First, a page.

Figure 5: The cycling rate-dependent phase transformation mechanism.
figure 5

(a) Active fraction and current density of the particles resulting from the average transformation times. (b): Sketch of the rate-dependent transformation upon charge as follows from the microbeam diffraction experiments (similar upon discharge only with a smaller active particle fraction, see (a)).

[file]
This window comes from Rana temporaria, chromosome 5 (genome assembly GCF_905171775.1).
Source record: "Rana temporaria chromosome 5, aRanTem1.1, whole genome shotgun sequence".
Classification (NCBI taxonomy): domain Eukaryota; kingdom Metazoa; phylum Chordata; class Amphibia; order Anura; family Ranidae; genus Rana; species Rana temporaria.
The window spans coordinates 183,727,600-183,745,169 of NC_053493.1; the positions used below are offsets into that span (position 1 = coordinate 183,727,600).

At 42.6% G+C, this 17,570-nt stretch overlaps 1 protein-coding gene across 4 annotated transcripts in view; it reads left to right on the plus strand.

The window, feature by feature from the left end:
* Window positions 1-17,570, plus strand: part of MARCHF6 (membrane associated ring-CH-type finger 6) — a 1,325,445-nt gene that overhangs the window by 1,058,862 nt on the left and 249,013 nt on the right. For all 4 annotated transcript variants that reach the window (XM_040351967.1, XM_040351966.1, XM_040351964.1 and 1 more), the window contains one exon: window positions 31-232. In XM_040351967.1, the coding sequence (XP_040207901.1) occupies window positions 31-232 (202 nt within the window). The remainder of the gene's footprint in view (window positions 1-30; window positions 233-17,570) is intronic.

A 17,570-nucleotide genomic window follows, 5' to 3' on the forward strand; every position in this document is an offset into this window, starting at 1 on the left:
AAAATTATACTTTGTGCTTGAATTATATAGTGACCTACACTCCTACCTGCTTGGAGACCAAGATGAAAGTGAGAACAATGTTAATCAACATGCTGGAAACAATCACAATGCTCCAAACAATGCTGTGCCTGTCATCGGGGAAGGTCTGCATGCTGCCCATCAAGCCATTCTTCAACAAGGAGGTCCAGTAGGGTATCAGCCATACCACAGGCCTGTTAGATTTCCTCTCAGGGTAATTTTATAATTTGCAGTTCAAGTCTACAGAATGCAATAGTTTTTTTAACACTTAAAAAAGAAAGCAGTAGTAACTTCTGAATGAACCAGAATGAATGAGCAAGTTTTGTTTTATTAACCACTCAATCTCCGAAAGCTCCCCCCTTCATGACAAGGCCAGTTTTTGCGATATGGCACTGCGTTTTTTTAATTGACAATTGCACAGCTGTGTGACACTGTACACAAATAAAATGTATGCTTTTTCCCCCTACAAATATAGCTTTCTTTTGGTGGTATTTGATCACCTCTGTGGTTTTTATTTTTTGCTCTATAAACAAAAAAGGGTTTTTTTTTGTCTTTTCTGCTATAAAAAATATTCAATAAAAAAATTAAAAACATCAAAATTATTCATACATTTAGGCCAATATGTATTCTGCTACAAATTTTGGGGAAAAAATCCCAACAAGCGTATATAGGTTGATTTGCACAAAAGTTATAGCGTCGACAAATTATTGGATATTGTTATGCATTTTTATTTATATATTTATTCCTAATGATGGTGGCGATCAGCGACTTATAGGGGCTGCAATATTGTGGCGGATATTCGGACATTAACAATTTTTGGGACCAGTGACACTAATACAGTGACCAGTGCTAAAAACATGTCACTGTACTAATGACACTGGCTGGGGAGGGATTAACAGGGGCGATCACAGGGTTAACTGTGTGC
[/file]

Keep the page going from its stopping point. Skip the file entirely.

The results indicate that the reaction kinetics observed here at low rates, is much slower than previously assumed17 and predicted25. Even at C/50 rates the internal platelet domain structure remains. The well-defined internal domain structure may be responsible for the observed slow transformation rates for individual grains at low (dis)charge rates, possibly due to pinning of the domain walls on defects created by the loss in coherency. Another explanation for the slow transformation kinetics may be a very slow charge transfer reaction. Bazant et al.41 reported an exchange current density of about 10−4 A m−2, smaller, but not very different from the order of magnitude reported at C/5 in Fig. 5a. Such slow charge transfer kinetics would effectively freeze the internal domain structure. The presence of (100) interfaces indicates the loss in interface coherency, potentially leading to mechanical failure that reduces the cycle life, even for these relatively small 140 nm LiFePO4 grains. Increasing the (dis)charge rate suppresses the formation of sharp interfaces, as demonstrated by the vanishing streaked reflections, which represent the platelet-shaped domains. The broad diffuse interface with intermediate compositions, at present observed in single particles, is expected to reflect a larger domain wall mobility due to less concentrated coherency strains making pining on defects less likely, providing a possible explanation for the faster transformation times observed at present and the high intrinsic rate performance of LiFePO4. This would imply that the observed transformation rates of individual grains depends on the presence of defects, the creation of which should be avoided by fast cycling and or by tailoring the particle size and shape to minimize coherency strain effects, thereby preventing the formation of defects. On the other hand if the charge transfer kinetics is rate limiting, this may potentially be improved by surface coatings that allow faster charge transfer.